Last week, Lord Hodgson presented Nick Hurd with the report of the Red Tape Taskforce, the suitably titled Unshackling Good Neighbours. The report – available in an easily digestible PDF – is good news from Lord Hodgson's highly qualified, independent team – and it is, in my view, well worth the attention of anyone who reads this site.
The Report sets out, and answers, three fundamental questions: what stops people donating? What stops people volunteering? What stops charities from growing? The answers are fascinating – and damning of the red tape edifice we've permitted to calcify in our society, greatly diminishing the will and ability of people to volunteer as a result. The Taskforce rightly ridicules many of the absurd regulatory excesses currently found – and feared – in modern Britain. Far from just citing myths about "elf'n'safety" (many of which the Report in fact helpfully lances), each awful bit of bureaucracy is demonstrated by a real-life example from one of the hundreds of responses the Taskforce received from organisations and members of the public.
You really should read it, but here's just one example:
About 8 years ago, I decided to get involved in a local Manchester Drama group, whose members range from 7 to 80 years old. A number of us assumed responsibility for teaching the children and preparing them for the annual pantomime and other productions. Naturally, we were CRB checked – a process I had no issue with and wholeheartedly support. However – having been CRB approved, we were invited to a session with the local child protection officer. I came away from that meeting with a number of very serious questions as to whether I should get involved with this sort of group. The talk left me feeling I would potentially be placing myself in situations of real risk.
The child protection officer focussed the session on ensuring no adult put themselves in a vulnerable position, eg if a child requests to go to the toilet – in no circumstance should an adult accompany them. If a child (with particular reference to girls) falls and cuts her knee, whilst wearing tights – under no circumstance should any adult remove the girl’s tights and help stem the bleed. No adult, whatever sex, should ever be alone with either one or more children.
Needless to say, I came away from the session questioning the sense in many of the messages conveyed. As a caring responsible adult (who as an adoptive mum now has the highest level of CRB clearance), I did not feel at all comfortable with the prospect of not being able to help an injured child etc.
The report should not only be welcomed by voluntary organisations up and down the country; it should also appeal to – and be supported by – many elements within the think tank and political campaigning spheres. The reduction in regulation should be applauded by the TaxPayers' Alliance. The (much) smaller role for nannying interference in normal life will be welcomed by both The Freedom Association and (cause of my heart) Big Brother Watch. The specific remedies it proposes to the onerous and largely unnecessary CRB scheme, which is greatly harming volunteerism in this country, will be music to the ears of the Manifesto Club, whose campaign on this issue I have long admired. And so on.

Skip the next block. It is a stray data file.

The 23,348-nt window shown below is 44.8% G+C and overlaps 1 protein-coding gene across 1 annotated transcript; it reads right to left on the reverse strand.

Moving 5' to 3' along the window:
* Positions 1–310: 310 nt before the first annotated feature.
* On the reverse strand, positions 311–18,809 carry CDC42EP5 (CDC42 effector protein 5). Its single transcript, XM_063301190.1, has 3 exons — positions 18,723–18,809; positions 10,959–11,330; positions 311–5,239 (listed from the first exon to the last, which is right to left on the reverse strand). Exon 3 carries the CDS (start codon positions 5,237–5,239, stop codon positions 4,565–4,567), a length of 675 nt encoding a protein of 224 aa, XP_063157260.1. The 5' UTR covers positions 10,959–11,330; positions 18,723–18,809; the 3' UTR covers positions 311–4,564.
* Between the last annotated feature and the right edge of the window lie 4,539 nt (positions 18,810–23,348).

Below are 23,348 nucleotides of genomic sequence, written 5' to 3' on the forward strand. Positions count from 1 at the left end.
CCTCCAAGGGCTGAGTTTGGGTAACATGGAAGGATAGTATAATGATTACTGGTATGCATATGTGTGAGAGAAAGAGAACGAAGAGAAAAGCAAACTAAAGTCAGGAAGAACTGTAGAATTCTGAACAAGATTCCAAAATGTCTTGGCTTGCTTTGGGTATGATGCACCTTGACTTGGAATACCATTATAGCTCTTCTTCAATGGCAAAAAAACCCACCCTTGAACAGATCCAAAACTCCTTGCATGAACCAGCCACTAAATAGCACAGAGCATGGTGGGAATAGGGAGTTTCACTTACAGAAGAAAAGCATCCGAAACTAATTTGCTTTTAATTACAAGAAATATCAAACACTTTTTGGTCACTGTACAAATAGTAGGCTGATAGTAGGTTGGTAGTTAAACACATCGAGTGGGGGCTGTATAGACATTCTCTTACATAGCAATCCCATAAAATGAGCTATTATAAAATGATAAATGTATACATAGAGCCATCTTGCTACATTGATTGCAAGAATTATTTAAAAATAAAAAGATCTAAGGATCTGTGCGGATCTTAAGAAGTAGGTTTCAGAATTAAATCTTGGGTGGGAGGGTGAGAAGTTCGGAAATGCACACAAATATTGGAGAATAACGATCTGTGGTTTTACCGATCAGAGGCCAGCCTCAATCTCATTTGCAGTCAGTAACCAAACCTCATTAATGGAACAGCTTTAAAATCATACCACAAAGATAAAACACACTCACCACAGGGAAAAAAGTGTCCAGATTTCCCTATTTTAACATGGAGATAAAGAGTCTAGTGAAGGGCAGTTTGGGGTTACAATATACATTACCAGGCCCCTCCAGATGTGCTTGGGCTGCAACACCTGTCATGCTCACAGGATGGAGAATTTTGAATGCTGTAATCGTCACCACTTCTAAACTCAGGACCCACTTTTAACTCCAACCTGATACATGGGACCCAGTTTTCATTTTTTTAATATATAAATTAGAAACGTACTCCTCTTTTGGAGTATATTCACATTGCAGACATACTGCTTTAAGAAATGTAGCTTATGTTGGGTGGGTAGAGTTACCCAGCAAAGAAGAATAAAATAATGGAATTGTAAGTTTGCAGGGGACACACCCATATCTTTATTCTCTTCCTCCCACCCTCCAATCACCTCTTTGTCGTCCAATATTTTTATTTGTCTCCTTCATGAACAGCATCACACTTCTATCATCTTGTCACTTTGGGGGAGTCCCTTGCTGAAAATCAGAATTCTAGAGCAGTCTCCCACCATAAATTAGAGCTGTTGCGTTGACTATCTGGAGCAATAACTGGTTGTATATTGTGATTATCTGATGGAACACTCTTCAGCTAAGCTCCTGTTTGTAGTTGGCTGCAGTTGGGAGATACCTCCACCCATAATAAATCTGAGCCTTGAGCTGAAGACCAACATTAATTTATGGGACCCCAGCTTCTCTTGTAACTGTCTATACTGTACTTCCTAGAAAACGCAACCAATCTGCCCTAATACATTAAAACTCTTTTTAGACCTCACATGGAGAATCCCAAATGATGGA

In restating basic truths – that we should be able to rely far more on our common sense, that there is such a thing as risk and that life can't be wrapped in cotton wool entirely to prevent it – I think that this report will make sense to both those involved in the work of charities in Britain, and to those who might consider it if it weren't so constrained. The report makes a series of specific recommendations – from protecting the legal status of the volunteer to making the requirement (and absence of requirement) PAT tests clear, to reforming and shrinking CRB, to empowering Job Centres to recognise volunteerism by the unemployed, and so on. As Sir Stuart Etherington (Chief Executive of the National Council for Voluntary Organisations) said in the Daily Telegraph,
These recommendations would cut a swathe through disproportionate, often duplicatory bureaucracy and free voluntary organisations up to concentrate on providing the best possible support to their beneficiaries. They would lighten the load significantly for smaller charities, helping them to stay afloat in the increasingly competitive commissioning environment
There speaks one who knows. I hope that his words are heeded, and that this report's conclusions are widely read and acted upon – not least by the Minister who commissioned it.
Disclaimer: the report was launched at the offices of my employer, Bell Pottinger. We received not a farthing for this. It was Pro Bono work – truly the Big Society in action :)